Our insurance subsidiaries maintain liabilities for the payment of losses and loss expenses with respect to both reported and unreported claims. Our insurance subsidiaries establish these liabilities for the purpose of covering the ultimate costs of settling all losses, including investigation and litigation costs. Our insurance subsidiaries base the amount of their liability for reported losses primarily upon a case-by-case evaluation of the type of risk involved, knowledge of the circumstances surrounding each claim and the insurance policy provisions relating to the type of loss the policyholder incurred. Our insurance subsidiaries determine the amount of their liability for unreported claims and loss expenses on the basis of historical information by line of insurance. Our insurance subsidiaries account for inflation in the reserving function through analysis of costs and trends and reviews of historical reserving results. Our insurance subsidiaries closely monitor their liabilities and recompute them periodically using new information on reported claims and a variety of statistical techniques. Our insurance subsidiaries do not discount their liabilities for losses.

Reserve estimates can change over time because of unexpected changes in assumptions related to our insurance subsidiaries' external environment and, to a lesser extent, assumptions as to our insurance subsidiaries' internal operations. For example, our insurance subsidiaries have experienced a decrease in claims frequency on workers' compensation claims during the past several years while claims severity has gradually increased. These trend changes give rise to greater uncertainty as to the pattern of future loss settlements on workers' compensation claims. Related uncertainties regarding future trends include the cost of medical technologies and procedures and changes in the utilization of medical procedures. Assumptions related to our insurance subsidiaries' external environment include the absence of significant changes in tort law and the legal environment that increase liability exposure, consistency in judicial interpretations of insurance coverage and policy provisions and the rate of loss cost inflation. Internal assumptions include consistency in the recording of premium and loss statistics, consistency in the recording of claims, payment and case reserving methodology, accurate measurement of the impact of rate changes and changes in policy provisions, consistency in the quality and characteristics of business written within a given line of business and consistency in reinsurance coverage and collectability of reinsured losses, among other items. To the extent our insurance subsidiaries determine that underlying factors impacting their assumptions have changed, our insurance subsidiaries attempt to make appropriate adjustments for such changes in their reserves. Accordingly, our insurance subsidiaries' ultimate liability for unpaid losses and loss expenses will likely differ from the amount recorded at December 31, 2012. For every 1% change in our insurance subsidiaries' estimate for loss and loss expense reserves, net of reinsurance recoverable, the effect on our pre-tax results of operations would be approximately $2.5 million.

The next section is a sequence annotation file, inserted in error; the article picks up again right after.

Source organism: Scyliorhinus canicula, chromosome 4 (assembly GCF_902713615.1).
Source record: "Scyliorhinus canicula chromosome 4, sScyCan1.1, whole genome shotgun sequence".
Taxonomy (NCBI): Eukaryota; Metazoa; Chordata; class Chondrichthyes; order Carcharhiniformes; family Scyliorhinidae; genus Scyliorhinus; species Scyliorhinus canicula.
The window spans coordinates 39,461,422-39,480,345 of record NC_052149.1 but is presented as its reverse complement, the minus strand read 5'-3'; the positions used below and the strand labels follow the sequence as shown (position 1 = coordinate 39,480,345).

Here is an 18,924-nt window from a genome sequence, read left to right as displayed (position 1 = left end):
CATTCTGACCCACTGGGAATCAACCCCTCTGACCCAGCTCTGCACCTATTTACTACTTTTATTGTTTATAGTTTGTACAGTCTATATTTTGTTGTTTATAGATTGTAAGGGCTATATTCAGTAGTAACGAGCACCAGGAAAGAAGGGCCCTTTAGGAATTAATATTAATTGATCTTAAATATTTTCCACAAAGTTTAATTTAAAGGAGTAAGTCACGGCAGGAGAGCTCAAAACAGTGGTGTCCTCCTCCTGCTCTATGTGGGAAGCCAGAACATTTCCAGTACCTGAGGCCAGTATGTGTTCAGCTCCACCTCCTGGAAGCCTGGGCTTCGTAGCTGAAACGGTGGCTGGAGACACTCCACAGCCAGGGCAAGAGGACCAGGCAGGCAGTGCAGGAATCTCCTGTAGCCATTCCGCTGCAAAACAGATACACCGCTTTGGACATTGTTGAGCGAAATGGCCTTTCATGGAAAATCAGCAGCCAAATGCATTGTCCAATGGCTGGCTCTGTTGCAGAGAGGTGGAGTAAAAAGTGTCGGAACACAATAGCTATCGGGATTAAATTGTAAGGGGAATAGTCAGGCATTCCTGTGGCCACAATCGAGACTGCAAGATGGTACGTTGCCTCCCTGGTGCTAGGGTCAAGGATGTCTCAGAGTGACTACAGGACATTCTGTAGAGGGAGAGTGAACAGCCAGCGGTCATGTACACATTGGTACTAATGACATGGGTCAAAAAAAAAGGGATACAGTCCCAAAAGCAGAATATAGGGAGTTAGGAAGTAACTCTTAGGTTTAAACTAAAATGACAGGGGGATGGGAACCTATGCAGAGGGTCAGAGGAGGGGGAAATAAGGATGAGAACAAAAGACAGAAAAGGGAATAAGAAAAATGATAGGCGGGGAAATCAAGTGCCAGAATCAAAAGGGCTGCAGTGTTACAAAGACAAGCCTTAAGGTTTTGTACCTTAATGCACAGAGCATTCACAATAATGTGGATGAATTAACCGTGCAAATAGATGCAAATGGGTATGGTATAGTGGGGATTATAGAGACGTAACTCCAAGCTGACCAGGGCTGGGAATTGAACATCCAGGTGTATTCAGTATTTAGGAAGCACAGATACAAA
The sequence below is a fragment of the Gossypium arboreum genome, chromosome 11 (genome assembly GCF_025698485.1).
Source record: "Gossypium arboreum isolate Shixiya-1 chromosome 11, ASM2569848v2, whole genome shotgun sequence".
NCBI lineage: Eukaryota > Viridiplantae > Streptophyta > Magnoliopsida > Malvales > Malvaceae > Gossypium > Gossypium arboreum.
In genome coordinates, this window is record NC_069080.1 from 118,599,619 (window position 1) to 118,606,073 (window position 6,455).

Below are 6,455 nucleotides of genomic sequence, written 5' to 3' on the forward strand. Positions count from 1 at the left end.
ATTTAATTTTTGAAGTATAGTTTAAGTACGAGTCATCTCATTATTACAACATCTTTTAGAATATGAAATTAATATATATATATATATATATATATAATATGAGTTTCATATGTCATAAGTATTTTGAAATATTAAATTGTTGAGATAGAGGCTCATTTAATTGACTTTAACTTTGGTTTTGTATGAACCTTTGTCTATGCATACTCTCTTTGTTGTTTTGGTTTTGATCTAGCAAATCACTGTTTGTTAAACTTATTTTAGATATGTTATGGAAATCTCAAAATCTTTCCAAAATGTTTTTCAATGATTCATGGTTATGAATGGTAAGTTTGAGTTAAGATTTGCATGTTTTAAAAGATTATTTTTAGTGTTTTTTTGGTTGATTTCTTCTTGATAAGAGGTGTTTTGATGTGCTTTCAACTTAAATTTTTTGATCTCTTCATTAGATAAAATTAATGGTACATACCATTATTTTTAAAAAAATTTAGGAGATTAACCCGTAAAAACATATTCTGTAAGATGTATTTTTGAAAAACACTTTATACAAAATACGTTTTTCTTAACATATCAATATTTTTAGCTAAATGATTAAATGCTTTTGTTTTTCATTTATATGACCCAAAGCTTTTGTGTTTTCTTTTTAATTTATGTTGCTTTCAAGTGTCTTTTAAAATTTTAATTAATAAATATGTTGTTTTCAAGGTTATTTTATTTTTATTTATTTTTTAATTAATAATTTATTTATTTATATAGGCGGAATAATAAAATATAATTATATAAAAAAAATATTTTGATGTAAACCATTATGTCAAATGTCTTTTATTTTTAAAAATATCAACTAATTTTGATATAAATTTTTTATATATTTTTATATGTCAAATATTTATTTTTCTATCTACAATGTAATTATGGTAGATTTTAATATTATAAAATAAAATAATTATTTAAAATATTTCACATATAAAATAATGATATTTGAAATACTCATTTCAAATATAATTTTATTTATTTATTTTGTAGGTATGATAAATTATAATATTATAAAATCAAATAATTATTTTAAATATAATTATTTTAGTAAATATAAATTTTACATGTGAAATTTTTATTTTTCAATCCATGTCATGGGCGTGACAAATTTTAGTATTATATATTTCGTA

The establishment of appropriate liabilities is an inherently uncertain process and we can provide no assurance that our insurance subsidiaries' ultimate liability will not exceed our insurance subsidiaries' loss and loss expense reserves and have an adverse effect on our results of operations and financial condition. Furthermore, we cannot predict the timing, frequency and extent of adjustments to our insurance subsidiaries' estimated future liabilities, since the historical conditions and events that serve as a basis for our insurance subsidiaries' estimates of ultimate claim costs may change. As is the case for substantially all property and casualty insurance companies, our insurance subsidiaries have found it necessary in the past to increase their estimated future liabilities for losses and loss expenses in certain periods and, in other periods, their estimates of future liabilities have exceeded their actual liabilities. Changes in our insurance subsidiaries' estimate of their liability for losses and loss expenses generally reflect actual payments and their evaluation of information received since the prior reporting date. Our